Walking around New York City's West Village yesterday, I came across one of local smoothie chain Juice Generation's branches.
The establishment looked pristine, and many of the offerings sounded delicious.
I walked in, figuring a fruit-based beverage would hit the spot on a hot August day.
Except for one problem. Their smoothies are available in just one size -- 24 ounces.
I was in the mood for a light, refreshing drink -- 12 ounces would have been perfect.
Why is the "standard" size equivalent to three cups' worth? Whatever happened to having a choice? Why can't I opt for a small, medium, or large?
As a result, a peanut butter and banana smoothie (which would clock in at a reasonable 260 calories for a 12 oz serving) is only available in a much heftier 520 calorie package.
We all know too well (mainly from Brian Wansink's research) that when food -- or beverages, in this scenario -- is in front of us, we finish it, regardless of how large the portion is or how hungry we truly are.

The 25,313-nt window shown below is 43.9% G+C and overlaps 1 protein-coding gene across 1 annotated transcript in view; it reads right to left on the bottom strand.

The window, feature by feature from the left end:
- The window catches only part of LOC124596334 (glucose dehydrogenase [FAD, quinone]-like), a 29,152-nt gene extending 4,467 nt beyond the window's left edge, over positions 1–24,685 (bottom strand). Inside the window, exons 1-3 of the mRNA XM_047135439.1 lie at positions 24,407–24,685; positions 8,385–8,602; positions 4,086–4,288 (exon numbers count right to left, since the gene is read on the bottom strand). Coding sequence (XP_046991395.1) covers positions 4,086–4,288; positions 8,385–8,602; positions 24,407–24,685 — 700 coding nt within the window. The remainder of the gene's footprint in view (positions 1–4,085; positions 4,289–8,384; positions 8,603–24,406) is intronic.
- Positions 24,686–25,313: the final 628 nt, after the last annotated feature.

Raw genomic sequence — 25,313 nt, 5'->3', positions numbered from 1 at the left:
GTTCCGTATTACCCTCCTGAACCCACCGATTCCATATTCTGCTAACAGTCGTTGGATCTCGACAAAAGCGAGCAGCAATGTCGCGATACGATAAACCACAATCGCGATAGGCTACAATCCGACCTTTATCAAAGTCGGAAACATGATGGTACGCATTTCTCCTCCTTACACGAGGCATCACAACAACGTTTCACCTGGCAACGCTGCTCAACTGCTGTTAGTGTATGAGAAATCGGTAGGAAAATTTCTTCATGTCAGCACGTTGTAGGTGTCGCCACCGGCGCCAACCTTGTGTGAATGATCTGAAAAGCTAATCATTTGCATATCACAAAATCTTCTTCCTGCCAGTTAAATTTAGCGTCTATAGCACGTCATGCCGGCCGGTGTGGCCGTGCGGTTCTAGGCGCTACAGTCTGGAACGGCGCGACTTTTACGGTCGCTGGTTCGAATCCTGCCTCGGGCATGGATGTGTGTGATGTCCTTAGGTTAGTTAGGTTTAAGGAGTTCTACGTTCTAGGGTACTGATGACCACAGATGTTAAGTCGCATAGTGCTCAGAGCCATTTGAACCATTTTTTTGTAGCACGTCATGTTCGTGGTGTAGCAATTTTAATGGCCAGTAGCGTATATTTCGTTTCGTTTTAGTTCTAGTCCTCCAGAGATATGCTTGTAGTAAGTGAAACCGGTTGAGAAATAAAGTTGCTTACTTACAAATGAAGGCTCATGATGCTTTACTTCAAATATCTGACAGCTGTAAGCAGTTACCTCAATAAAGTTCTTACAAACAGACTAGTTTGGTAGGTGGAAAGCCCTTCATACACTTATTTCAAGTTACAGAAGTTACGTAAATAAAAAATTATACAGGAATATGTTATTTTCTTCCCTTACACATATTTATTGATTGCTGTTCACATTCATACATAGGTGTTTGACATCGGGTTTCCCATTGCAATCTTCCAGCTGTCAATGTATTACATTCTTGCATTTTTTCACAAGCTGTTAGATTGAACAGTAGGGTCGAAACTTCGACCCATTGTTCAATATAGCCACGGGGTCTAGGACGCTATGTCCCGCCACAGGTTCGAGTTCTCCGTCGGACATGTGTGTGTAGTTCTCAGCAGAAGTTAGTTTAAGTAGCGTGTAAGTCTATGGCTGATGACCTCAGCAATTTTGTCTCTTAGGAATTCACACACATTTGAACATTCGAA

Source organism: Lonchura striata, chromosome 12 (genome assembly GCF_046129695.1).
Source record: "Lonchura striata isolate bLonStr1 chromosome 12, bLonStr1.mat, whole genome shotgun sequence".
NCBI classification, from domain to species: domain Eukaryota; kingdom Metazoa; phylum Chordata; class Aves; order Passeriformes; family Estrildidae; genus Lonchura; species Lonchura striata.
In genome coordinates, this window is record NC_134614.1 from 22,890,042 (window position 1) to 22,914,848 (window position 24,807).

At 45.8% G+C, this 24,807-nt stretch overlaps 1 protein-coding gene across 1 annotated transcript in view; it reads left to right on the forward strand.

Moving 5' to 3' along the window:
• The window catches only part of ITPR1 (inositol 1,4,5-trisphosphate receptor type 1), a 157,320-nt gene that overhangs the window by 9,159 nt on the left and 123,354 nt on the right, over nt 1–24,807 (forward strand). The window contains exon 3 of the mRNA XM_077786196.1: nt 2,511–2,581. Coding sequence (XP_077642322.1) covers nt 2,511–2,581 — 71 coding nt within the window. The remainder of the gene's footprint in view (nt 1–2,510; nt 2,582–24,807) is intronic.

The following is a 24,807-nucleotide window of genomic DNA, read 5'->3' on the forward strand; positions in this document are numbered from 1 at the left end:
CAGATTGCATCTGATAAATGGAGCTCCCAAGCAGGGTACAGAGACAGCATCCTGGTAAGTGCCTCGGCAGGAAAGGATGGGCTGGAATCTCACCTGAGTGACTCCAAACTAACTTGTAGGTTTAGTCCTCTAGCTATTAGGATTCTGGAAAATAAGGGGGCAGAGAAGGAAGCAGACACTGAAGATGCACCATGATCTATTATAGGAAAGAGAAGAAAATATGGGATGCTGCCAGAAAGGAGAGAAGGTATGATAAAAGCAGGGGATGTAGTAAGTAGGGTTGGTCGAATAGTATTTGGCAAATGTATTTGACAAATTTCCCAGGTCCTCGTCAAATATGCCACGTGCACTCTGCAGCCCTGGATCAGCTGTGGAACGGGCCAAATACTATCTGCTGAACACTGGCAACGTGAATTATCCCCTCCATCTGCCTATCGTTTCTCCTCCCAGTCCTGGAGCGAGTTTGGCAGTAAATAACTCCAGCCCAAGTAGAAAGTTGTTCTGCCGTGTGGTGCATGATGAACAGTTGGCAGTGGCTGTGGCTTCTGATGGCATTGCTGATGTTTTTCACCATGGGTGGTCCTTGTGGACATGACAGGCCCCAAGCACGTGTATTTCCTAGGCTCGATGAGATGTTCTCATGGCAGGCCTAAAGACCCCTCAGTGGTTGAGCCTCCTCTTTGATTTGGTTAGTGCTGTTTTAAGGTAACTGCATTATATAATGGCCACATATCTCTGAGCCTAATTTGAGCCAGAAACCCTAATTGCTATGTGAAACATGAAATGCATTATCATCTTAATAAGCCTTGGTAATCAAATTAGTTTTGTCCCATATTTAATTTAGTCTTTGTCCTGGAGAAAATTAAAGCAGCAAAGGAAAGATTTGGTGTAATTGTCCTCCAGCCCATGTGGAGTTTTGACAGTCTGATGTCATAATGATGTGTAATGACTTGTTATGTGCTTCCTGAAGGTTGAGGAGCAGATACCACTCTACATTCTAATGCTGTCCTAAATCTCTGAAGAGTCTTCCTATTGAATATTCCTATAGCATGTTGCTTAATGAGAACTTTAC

Ordering a 24 ounce and throwing half of it away was out of the question, and since I wasn't planning on being home for another 2 hours, there was no chance of saving the rest in the fridge for the next morning.
It's a real shame, too, because in many ways this place is a cut above the rest -- their smoothies are syrup and puree free, as much of the fruit as possible comes from local farms, and they are well-known for always passing food safety and health inspection checks with flying colors.